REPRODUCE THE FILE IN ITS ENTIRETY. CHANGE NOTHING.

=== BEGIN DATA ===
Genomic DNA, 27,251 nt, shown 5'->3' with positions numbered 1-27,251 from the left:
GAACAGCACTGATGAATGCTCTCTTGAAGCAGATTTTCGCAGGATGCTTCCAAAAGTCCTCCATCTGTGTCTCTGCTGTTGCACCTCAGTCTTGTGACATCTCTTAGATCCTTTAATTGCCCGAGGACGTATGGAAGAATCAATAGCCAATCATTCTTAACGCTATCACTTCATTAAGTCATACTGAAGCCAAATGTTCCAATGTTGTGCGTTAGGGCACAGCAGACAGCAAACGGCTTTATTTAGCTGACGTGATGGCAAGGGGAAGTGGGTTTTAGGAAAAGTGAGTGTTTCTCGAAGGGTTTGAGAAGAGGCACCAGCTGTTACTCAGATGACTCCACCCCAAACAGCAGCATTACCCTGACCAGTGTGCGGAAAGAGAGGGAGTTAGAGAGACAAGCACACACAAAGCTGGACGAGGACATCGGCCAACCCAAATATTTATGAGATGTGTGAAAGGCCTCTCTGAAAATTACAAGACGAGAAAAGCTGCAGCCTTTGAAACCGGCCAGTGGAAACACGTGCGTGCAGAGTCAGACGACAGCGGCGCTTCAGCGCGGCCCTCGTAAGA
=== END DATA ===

Genomic DNA, 27,251 nt, shown 5'->3' with positions numbered 1-27,251 from the left:
GAACAGCACTGATGAATGCTCTCTTGAAGCAGATTTTCGCAGGATGCTTCCAAAAGTCCTCCATCTGTGTCTCTGCTGTTGCACCTCAGTCTTGTGACATCTCTTAGATCCTTTAATTGCCCGAGGACGTATGGAAGAATCAATAGCCAATCATTCTTAACGCTATCACTTCATTAAGTCATACTGAAGCCAAATGTTCCAATGTTGTGCGTTAGGGCACAGCAGACAGCAAACGGCTTTATTTAGCTGACGTGATGGCAAGGGGAAGTGGGTTTTAGGAAAAGTGAGTGTTTCTCGAAGGGTTTGAGAAGAGGCACCAGCTGTTACTCAGATGACTCCACCCCAAACAGCAGCATTACCCTGACCAGTGTGCGGAAAGAGAGGGAGTTAGAGAGACAAGCACACACAAAGCTGGACGAGGACATCGGCCAACCCAAATATTTATGAGATGTGTGAAAGGCCTCTCTGAAAATTACAAGACGAGAAAAGCTGCAGCCTTTGAAACCGGCCAGTGGAAACACGTGCGTGCAGAGTCAGACGACAGCGGCGCTTCAGCGCGGCCCTCGTAAGA